Friday, September 23, 2011

Transit and downtown, how should it be?

The transit planning world is a buzz about Tallahassee's revamp of their transit system (one account gushes over the changes, another fawns). Primarily, transit systems are downtown focused, for lots of reasons. Yet, American cities are sprawling outwards, rather than upwards in a central core. Meanwhile, cities across the country have tried to implement more crosstown routes to reflect that change. The results have been mixed, but largely disappointing.

Some stats about the change: Prior to the change, there were 26 routes, all terminating in downtown. Now there are 12, though much longer. Every route was altered in some form. Operating costs did not rise. Of the 12 routes, only six stop at the downtown transfer area.

I am going to rip the maps from the Atlantic article and put here showing the before and after.

Old - notice the radial lines into downtown.

The reason given is fairly simple. The links above state how Tallahassee's downtown contains only 14% of the jobs, yet every bus route was routed there. A cursory glance indicates a very sound idea, nothing really unique to Tallahassee even. So why have the mixed results been so prevalent?

The biggest reason is land use. DFW Airport is one of the largest employers in DFW, yet has a very low transit usage rate, especially when compared to downtown. You can't be dropped off at the doorstep or even a few hundred feet away in most areas of the airport. That means lowered ridership. If the same amount of jobs that exist within downtown Dallas now (130-140,000) existed in a much more sprawled landscape, like a freeway frontage or an airport, the current transit use rate would fall. Similarly, as discussed before, if the density is too low, riders can't be generated at a number high enough to make the service close to balancing a cost/benefit ratio. I could plan a system that ran down every street, but that doesn't mean it will be ridden or meet even the loosest, most vague definition of efficiency.

It also completely ignores frequency. Tallahassee would have increased ridership by simply upping the frequency and reducing headways. People ride transit more when they know they won't have to wait long. In the higher ridden systems, some riders don't even have to consult a schedule, since the vehicles run so close together.

It also ignores demographics. Particularly in American cities built for the car, the more affluent you are, the less likely a bus is to be ridden.

Lastly, my personal beef, it treats transit as a way to get to work. In my opinion, if you treat transit as a transportation option, rather than a commuter option, then things change. In New York, people do ride the subways to get to work, but more often, people ride the subways to get somewhere, and sometimes it is work.

Now I don't want to say that planners didn't take these into account, because I am sure they did, but the reporting by people who love to see crosstown routes always ignore these factors. DART put a great emphasis on crosstown routes when it was formed in the early '80's. The average ridership was about a quarter of projections. They had to be scaled back. The main reason was land use was not conducive for bus service, particularly in the 'burbs.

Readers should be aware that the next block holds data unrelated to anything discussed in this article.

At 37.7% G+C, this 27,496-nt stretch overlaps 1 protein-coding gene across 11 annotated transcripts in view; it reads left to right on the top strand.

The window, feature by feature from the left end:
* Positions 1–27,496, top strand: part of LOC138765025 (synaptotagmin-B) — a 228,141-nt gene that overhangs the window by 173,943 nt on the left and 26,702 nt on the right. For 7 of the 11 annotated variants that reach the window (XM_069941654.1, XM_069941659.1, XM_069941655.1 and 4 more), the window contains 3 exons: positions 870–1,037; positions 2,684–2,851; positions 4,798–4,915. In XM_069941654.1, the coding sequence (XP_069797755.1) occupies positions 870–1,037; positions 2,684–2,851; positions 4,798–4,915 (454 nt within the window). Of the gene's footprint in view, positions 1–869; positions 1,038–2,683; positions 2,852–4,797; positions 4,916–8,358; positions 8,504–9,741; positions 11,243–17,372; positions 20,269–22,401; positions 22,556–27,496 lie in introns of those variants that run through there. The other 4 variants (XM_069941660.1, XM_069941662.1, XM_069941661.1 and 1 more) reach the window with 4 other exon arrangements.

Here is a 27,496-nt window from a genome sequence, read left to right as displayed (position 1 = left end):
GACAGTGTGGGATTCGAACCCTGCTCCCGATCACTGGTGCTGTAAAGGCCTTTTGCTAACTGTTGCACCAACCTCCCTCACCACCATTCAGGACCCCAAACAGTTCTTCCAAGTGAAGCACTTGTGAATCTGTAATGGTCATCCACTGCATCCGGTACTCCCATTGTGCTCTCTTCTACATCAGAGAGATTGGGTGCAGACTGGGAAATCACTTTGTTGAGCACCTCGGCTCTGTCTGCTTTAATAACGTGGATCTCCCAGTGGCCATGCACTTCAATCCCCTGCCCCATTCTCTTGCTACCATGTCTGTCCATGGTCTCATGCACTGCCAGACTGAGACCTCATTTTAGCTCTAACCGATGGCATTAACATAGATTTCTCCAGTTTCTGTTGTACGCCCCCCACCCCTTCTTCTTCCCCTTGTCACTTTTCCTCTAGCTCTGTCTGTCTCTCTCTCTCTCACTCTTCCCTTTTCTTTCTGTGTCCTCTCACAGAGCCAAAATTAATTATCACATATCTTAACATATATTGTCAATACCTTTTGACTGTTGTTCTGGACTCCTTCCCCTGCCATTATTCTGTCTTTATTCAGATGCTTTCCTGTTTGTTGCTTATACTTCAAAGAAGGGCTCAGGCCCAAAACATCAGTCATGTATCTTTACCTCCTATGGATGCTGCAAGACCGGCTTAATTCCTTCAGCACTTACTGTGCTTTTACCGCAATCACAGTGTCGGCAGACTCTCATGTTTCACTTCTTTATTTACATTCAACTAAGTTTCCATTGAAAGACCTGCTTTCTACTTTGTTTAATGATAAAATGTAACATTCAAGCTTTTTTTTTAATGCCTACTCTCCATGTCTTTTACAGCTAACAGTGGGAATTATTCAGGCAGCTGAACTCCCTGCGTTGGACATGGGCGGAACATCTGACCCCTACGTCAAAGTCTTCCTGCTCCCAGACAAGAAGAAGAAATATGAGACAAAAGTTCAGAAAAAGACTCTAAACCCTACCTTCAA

That said, I am not opposed to crosstown routes. However, it should also be noted that bus that run through downtown can still be a crosstown route. Let me illustrate. If you draw an X representing two bus routes, with the intersection being downtown, you can go from the top left to the bottom right by going through downtown, but not stopping, which is commonly done. Now that can bring up other issues, such as extended trip times, since downtown trips usually take longer to traverse.

I have always said that transit needs to do two things effectively, get people from where they are to where they want to go and get there efficiently. The first point is obvious. If I want to go to Arlington, Frisco or Mesquite, I won't take transit because I can't get there. Conversely, if those residents wanted to get to downtown from there, they couldn't. Note, it doesn't say anything about the workplace.

The second point is a bit harder to understand. It can mean time, but not the fastest. Buses are perceived as slow because they stop a lot, since people have to get on and off and that can also mean they miss the timing and get stuck at lights. Trains can sometimes go slower, but it doesn't feel slower, since it is built into the schedule. Bus rapid transit could go a ways to increasing ridership.

But it also means other things. Reducing headway's is efficient as is costs. My biggest one is transfer. It is inefficient to have to make multiple transfers. Each transfer increases the trip time and possibly increases the risk of missing a transfer. DART's system is rough because it is a rail system that requires bus feeders or park and rides to be successful. The only true place where people consistently get off the train to their destination is downtown. But if downtown is not the destination, then it is usually at least two transfers.

I hope Tallahassee's changes work, but I will wait to see results, rather than proclaim the greatness before it is running.

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